Bottom segment: Anacostia. Middle: overall design and layout for the city. Top: new eco-friendly features in any representative neighborhood with the following color key: orange for high-density building, blue for rainwater collection, green for energy infrastructure, yellow for expanded Metro. The vertical red tubes represent geothermal wells.
The Washington Post and DCist cover the City of the Future design challenge held yesterday at Union Station. From DCist:
Beyer Blinder Belle Architects & Planners LLP won yesterday’s City of the Future design challenge to imagine what Washington would look like in the year 2108. The winning team went green, envisioning a self-sustaining city with soaring towers built on the sites of former forts that once defended Washington, transforming them into centers for wind and solar energy production, hydroponic farming and defensive security systems. In this environmentally friendly city, cars have no place. Metro has been drastically expanded. The diagonal streets designed long ago by Pierre L’Enfant have been turned into pedestrian-friendly green belts, or the “lungs of the city,” as described by Hanny Hassan, partner at BBB. Above-ground public transportation runs on the square street grid of the city.

Mayors Climate Summit

Posted by Brad Johnson Sat, 03 Nov 2007 20:08:00 GMT

On Thursday and Friday, the U.S. Conference of Mayors met at the 2007 Mayors Climate Summit, the flowering of the Mayors Climate Potection Agreement, the initiative Seattle mayor Greg Nickels began in 2005 to commit to reduce his city’s emissions. More than 700 mayors have since joined the agreement. Al Gore (by satellite), Bill Clinton, and Michael Bloomberg addressed the summit. As reported by The New York Times:
Part pep rally, part policy discussion, the conference presented two main themes: the federal government must do more than the Bush administration has done to fight global warming; and in the meantime, cities must take up the slack.

Spurred by Mayor Greg Nickels of Seattle, more than 700 mayors have signed a pledge to reduce their cities’ emissions of carbon dioxide and other heat-trapping gases to levels laid out in the Kyoto Protocol. That treaty, signed by the United States but never ratified by the Senate, called for reducing such emissions 7 percent below 1990 levels by 2012.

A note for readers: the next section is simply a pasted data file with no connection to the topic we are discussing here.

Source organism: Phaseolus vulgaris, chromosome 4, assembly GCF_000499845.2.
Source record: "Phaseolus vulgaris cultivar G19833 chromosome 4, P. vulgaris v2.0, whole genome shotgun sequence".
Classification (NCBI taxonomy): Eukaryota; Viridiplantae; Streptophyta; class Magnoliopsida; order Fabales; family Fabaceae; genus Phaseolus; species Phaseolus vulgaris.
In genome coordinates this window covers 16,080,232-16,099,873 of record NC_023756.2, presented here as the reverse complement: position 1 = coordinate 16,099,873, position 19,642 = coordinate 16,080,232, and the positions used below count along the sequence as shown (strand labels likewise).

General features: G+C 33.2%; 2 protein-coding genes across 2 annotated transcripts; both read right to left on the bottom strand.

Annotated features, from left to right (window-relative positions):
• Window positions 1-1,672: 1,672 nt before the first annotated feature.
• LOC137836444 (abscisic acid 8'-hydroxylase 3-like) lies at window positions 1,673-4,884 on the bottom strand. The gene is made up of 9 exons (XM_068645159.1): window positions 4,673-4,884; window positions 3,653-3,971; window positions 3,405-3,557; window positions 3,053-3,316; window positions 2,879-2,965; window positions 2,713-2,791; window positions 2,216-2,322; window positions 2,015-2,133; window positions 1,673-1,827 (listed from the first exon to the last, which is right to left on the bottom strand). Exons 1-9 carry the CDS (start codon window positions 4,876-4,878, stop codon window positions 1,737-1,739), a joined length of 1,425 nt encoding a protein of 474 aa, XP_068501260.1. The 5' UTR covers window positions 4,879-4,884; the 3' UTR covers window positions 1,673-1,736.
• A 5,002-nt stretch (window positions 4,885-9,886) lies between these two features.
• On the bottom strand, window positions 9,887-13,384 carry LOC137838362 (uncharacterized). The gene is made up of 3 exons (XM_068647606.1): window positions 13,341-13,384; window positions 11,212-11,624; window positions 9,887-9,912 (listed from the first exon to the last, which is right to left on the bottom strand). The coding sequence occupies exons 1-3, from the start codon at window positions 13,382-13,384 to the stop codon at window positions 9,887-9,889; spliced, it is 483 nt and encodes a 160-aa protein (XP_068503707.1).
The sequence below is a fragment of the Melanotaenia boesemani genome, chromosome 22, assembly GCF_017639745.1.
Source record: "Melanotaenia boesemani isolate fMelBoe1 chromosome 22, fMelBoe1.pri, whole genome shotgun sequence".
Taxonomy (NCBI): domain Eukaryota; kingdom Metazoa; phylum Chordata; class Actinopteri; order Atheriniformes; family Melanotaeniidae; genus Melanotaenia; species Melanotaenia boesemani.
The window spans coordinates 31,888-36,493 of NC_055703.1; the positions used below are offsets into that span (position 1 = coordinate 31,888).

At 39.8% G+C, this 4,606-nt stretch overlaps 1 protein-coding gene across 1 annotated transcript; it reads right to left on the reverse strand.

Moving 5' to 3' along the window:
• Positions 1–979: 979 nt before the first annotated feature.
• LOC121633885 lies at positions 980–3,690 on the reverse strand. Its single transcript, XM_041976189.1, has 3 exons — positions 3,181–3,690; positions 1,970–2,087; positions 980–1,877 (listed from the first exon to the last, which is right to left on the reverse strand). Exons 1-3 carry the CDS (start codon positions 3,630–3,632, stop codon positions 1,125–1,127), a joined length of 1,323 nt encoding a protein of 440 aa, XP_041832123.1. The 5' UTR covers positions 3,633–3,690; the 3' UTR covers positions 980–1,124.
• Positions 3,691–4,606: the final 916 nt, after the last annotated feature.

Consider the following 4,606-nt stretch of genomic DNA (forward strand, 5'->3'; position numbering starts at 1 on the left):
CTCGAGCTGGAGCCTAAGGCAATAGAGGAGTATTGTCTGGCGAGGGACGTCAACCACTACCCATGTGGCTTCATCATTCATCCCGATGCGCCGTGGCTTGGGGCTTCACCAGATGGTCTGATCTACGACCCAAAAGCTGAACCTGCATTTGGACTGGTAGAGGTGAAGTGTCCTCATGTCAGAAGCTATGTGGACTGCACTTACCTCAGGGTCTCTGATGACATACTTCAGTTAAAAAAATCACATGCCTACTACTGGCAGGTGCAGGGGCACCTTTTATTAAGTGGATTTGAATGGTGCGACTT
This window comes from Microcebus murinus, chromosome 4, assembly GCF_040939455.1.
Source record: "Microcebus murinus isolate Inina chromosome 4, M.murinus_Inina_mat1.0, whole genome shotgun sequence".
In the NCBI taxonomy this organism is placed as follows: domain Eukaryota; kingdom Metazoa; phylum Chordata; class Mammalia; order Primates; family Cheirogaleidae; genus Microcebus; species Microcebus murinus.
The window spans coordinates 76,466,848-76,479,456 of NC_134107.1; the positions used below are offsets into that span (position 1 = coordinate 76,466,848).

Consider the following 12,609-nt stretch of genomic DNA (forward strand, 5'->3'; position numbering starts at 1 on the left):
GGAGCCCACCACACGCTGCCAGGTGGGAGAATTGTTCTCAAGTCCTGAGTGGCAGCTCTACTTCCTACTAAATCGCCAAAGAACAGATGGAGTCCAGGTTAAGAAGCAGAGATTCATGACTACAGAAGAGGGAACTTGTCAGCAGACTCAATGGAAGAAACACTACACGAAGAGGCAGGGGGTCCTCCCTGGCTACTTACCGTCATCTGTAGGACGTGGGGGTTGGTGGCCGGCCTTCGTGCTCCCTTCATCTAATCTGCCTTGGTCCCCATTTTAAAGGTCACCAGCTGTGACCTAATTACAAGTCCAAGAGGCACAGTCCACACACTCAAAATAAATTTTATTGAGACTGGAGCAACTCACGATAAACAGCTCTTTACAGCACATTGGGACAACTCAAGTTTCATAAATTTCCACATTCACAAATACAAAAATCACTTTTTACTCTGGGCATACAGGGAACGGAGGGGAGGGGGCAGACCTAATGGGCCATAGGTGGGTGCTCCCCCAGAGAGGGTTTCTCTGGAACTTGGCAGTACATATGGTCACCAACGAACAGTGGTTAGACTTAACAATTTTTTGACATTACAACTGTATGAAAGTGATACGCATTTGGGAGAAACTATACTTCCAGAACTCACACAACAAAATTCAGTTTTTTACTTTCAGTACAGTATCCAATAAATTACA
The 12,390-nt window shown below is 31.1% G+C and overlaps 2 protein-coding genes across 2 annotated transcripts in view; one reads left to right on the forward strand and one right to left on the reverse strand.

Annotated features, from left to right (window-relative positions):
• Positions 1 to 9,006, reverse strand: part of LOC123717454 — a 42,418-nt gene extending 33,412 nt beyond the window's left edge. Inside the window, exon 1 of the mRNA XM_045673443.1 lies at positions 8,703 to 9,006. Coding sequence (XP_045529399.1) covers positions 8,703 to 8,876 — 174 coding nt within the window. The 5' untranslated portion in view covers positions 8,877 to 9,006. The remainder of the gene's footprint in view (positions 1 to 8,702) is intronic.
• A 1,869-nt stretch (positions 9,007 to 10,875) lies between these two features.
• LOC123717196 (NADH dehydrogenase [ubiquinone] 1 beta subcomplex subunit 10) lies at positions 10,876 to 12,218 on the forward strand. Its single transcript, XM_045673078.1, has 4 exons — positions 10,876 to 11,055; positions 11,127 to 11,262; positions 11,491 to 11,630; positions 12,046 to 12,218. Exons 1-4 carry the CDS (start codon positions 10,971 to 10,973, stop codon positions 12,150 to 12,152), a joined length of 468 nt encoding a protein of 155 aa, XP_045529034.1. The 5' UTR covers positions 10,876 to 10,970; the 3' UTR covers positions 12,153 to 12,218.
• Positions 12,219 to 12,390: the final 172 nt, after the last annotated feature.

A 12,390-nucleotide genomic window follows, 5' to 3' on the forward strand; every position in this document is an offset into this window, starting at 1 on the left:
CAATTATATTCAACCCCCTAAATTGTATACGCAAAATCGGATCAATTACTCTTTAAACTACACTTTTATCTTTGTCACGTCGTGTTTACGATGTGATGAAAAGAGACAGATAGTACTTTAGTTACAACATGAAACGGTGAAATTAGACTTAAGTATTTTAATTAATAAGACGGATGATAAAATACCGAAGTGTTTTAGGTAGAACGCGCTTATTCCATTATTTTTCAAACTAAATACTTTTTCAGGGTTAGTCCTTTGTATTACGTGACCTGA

Mr. Nickels issued a report this week showing that Seattle had already exceeded that goal. On Friday, he listed city initiatives like promoting locally produced foods, distributing 300,000 high-efficiency shower heads and encouraging residents to trade in their gasoline-powered mowers for electric or nonmotorized versions. But it helps that Seattle gets its power from hydroelectric dams, not coal or natural gas.

Bright Lights in the Cities: Pathways to an Energy-Efficient Future

Posted by Brad Johnson Fri, 02 Nov 2007 18:30:00 GMT

The Select Committee on Energy Independence & Global Warming will hold a hearing on Friday November 2, at 2:30 p.m. in the Olympic Room at the Edgewater Hotel in Seattle, Washington. The hearing is entitled, “Bright Lights in the Cities: Pathways to an Energy-Efficient Future.” Witnesses will be by invitation only.

  • Mayor Bloomberg, City of New York
  • Mayor Diaz, City of Miami, Florida
  • Mayor Nickels, City of Seattle, Washington
  • Mayor Palmer, City of Trenton, New Jersey
  • Mayor Villaraigosa, City of Los Angeles, CA